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Pierce County poverty rate above state average

By Staff | Feb 27, 2009

Nearly 18 percent of children from 0 to age 17 in Pierce County are living in poverty, according to the latest statistics released by the North Dakota State Data Center.

The figure, 17.5 percent, is three and a half percent higher than the state average (14 percent), and nearly on par with the national average (18 percent).

The Small Area Income and Poverty Estimates (SAIPE) program, which is part of the U.S. Census Bureau, provides annual estimates of the number and percentage of total persons and children living in poverty. These estimates are based on a sample of households.

Although this information was a little over a year old, poverty rates in recent years have been fairly stable in the state, according to Dr. Richard Rathge, director of the state data center.

The overall poverty rate in the county is 12.8 percent, which is also slightly higher than the state average and close to the national rate.

The poverty thresholds are set by the U.S. Census Bureau and vary depending on family size and number of children. The latest threshold is an income of $10,590 for one person and $21,027 for a family of four children with two under the age of 18.

It’s important to note the poverty percentage is somewhat fluid, taking into consideration a margin of error based on the data collection process from residents sampled.

The median household income in the county is $31,442, according to the 2007 data.

The poverty rates are higher in neighboring counties, such as Benson, Rolette and McHenry. In Benson and Rolette, one in every four residents there is living in poverty and 38 percent of children 0 to age 17. For McHenry it’s 14.8 percent overall, and 21 percent of children age 0 to 17.

The national poverty level in 2007 was 13 percent. The breakdown is as follows: 18.0 percent of children ages 0 to 17 were living in poverty; 20.8 percent of children ages 0 to 4 were living in poverty.

Although a sagging economy is a source of concern nationally, North Dakota’s economy has not experienced a downturn. Unemployment remains quite low — 3.5 percent — and a rising per-capita income will likely help to keep poverty rates at current levels, or perhaps show a decrease over time.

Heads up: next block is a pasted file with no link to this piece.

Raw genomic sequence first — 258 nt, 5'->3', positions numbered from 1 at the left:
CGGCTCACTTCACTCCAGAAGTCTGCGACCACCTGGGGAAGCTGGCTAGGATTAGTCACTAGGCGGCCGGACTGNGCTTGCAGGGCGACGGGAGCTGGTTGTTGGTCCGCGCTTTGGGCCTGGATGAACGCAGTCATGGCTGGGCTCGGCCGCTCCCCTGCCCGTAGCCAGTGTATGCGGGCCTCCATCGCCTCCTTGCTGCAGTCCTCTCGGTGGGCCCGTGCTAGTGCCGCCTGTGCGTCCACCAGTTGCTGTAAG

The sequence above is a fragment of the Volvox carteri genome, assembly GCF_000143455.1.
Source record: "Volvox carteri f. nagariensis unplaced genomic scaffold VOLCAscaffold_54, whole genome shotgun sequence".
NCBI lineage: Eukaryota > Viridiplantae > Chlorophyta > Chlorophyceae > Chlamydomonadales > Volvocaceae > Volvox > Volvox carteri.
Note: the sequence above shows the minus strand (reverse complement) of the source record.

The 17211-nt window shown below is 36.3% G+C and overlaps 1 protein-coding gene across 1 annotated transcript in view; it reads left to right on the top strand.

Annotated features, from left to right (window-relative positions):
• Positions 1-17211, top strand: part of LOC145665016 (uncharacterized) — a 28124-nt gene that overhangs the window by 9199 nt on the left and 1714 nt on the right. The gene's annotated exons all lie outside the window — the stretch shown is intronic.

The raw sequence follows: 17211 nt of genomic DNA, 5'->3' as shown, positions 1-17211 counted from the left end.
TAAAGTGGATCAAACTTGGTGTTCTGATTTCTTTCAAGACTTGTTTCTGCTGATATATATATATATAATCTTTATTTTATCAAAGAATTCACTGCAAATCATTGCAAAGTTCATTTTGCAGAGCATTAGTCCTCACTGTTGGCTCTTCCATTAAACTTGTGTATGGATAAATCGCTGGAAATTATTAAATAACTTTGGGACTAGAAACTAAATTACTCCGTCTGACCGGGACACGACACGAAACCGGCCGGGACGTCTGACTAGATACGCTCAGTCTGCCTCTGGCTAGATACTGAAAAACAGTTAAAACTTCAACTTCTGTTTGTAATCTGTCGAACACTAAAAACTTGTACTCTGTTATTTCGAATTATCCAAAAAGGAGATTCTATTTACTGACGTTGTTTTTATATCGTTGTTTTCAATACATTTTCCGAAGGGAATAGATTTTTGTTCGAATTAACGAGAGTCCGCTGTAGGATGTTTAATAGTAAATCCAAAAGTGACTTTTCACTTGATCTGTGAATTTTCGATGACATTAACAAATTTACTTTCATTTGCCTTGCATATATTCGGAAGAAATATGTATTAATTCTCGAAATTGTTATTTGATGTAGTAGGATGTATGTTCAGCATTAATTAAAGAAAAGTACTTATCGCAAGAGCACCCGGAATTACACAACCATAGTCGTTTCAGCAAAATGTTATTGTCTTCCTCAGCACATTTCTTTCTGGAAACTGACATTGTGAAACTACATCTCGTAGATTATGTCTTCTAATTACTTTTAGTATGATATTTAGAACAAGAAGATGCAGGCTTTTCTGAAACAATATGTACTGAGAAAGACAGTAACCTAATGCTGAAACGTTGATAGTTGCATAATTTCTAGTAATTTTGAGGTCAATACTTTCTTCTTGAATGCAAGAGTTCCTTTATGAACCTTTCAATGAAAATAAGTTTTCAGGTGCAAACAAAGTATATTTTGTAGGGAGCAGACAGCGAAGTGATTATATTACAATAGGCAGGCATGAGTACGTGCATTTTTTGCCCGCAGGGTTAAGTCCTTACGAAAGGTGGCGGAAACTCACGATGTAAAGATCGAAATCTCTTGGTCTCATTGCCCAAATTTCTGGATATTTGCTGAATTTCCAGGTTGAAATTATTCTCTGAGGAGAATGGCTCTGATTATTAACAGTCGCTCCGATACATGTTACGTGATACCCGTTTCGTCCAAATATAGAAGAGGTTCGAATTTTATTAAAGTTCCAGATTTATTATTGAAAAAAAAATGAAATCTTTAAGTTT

Rathge cautioned the figures are just averages, and while there is economic growth, there is still a good percentage of North Dakotans who do live in poverty.

Another segment of the population to consider is those living on fixed incomes, especially seniors relying on pensions or retirement plans. A falling stock market has eaten into those assets. And a prolonged recession with continued losses will make it particularly challenging for these individuals to meet expenses. More may end up living at the poverty level and in need of additional public assistance programs.

Mary Hermanson, director of Pierce and McHenry counties social services, said a large majority of the clients they serve are employed, often at, or slightly above, minimum wage, and often without any benefits in jobs that do not provide enough to meet increasing living expenses. As a result, they turn to assistance programs such as SNAP (Supplemental Nutrition Assistance Program) to provide vouchers for food.

SNAP serves 186 households in the county, reaching approximately 384 residents. In January, a little over $41,000 in food assistance dollars were spent in the county. Neighboring McHenry had about $43,000, and Rolette saw about $647,000 used.

While the program aids families and individuals with limited incomes, it’s also a benefit to the community, as many of those dollars are spent at local stores that sell food.

In addition to SNAP, social services has seen increased inquiries and participation in heating assistance programs in recent years.

Hermanson pointed out that a number of local organizations and groups have helped meet the needs of residents through charitable endeavors.

Residents living at the poverty level are a fact of life, and in Pierce County, it’s evident it extends to all demographics.

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